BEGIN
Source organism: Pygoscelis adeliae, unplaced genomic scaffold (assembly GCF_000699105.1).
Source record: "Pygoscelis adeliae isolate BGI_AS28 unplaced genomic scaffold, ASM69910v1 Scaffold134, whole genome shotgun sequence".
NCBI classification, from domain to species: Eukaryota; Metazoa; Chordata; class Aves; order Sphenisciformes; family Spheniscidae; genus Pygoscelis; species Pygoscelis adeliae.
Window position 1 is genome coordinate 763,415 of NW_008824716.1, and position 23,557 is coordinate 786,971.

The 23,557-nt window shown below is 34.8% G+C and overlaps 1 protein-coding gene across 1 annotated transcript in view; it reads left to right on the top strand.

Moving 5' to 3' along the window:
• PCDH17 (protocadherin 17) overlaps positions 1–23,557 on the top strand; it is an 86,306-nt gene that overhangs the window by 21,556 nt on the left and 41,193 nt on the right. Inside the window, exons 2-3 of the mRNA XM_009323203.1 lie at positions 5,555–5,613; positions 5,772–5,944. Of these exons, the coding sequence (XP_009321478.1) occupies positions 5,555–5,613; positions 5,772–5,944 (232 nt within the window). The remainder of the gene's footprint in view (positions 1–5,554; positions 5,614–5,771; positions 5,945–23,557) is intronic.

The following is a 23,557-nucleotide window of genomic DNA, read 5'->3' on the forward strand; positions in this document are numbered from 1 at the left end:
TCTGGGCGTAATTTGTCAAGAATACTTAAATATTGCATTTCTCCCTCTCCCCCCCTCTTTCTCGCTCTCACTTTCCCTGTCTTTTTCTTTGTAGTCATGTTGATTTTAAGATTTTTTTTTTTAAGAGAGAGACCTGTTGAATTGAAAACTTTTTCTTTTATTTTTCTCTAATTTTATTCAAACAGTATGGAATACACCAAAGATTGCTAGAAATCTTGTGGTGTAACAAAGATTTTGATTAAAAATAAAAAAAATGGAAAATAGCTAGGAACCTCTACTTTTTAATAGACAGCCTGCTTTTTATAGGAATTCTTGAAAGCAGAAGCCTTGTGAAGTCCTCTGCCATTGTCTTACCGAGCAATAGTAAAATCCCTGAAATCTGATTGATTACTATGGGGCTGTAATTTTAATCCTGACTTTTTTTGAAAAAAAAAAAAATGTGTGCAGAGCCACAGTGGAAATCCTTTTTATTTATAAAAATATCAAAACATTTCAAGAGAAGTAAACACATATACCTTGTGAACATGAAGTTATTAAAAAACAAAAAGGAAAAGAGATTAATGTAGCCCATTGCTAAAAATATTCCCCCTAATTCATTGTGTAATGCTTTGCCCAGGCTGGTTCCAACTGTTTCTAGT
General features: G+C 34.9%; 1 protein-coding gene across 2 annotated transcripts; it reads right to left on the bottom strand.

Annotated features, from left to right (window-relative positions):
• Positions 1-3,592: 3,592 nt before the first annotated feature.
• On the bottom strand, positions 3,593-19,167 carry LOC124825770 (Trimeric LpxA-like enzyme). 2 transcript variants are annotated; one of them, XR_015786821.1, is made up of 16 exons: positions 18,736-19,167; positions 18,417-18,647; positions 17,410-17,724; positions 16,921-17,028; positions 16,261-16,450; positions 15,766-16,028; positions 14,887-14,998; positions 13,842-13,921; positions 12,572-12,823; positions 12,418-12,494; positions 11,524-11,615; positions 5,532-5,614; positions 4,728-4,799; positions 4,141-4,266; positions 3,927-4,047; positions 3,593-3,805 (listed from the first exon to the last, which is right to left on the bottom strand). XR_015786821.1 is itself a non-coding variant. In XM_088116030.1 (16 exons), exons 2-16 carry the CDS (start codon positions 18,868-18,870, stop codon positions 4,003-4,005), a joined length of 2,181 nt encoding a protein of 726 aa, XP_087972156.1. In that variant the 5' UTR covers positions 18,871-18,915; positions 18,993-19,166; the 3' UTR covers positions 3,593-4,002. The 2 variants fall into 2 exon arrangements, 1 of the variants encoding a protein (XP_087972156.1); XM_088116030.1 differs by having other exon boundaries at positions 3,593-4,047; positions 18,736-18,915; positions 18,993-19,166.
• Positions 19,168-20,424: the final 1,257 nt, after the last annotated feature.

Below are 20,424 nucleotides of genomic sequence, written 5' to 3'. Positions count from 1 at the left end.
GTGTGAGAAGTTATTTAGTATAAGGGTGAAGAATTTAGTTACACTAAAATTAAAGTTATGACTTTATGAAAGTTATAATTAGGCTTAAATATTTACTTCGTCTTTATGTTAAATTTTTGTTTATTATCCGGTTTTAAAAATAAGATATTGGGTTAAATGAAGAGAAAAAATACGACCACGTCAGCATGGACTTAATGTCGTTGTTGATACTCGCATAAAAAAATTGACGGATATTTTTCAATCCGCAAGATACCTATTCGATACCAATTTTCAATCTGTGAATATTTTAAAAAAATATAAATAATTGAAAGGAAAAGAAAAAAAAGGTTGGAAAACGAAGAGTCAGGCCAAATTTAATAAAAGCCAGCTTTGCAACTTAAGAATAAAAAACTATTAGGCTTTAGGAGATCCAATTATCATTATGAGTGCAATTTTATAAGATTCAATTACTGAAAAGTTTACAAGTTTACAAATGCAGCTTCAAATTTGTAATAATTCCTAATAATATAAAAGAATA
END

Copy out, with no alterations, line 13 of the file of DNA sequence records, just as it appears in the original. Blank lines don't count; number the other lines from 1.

• On the bottom strand, positions 3,593-19,167 carry LOC124825770 (Trimeric LpxA-like enzyme). 2 transcript variants are annotated; one of them, XR_015786821.1, is made up of 16 exons: positions 18,736-19,167; positions 18,417-18,647; positions 17,410-17,724; positions 16,921-17,028; positions 16,261-16,450; positions 15,766-16,028; positions 14,887-14,998; positions 13,842-13,921; positions 12,572-12,823; positions 12,418-12,494; positions 11,524-11,615; positions 5,532-5,614; positions 4,728-4,799; positions 4,141-4,266; positions 3,927-4,047; positions 3,593-3,805 (listed from the first exon to the last, which is right to left on the bottom strand). XR_015786821.1 is itself a non-coding variant. In XM_088116030.1 (16 exons), exons 2-16 carry the CDS (start codon positions 18,868-18,870, stop codon positions 4,003-4,005), a joined length of 2,181 nt encoding a protein of 726 aa, XP_087972156.1. In that variant the 5' UTR covers positions 18,871-18,915; positions 18,993-19,166; the 3' UTR covers positions 3,593-4,002. The 2 variants fall into 2 exon arrangements, 1 of the variants encoding a protein (XP_087972156.1); XM_088116030.1 differs by having other exon boundaries at positions 3,593-4,047; positions 18,736-18,915; positions 18,993-19,166.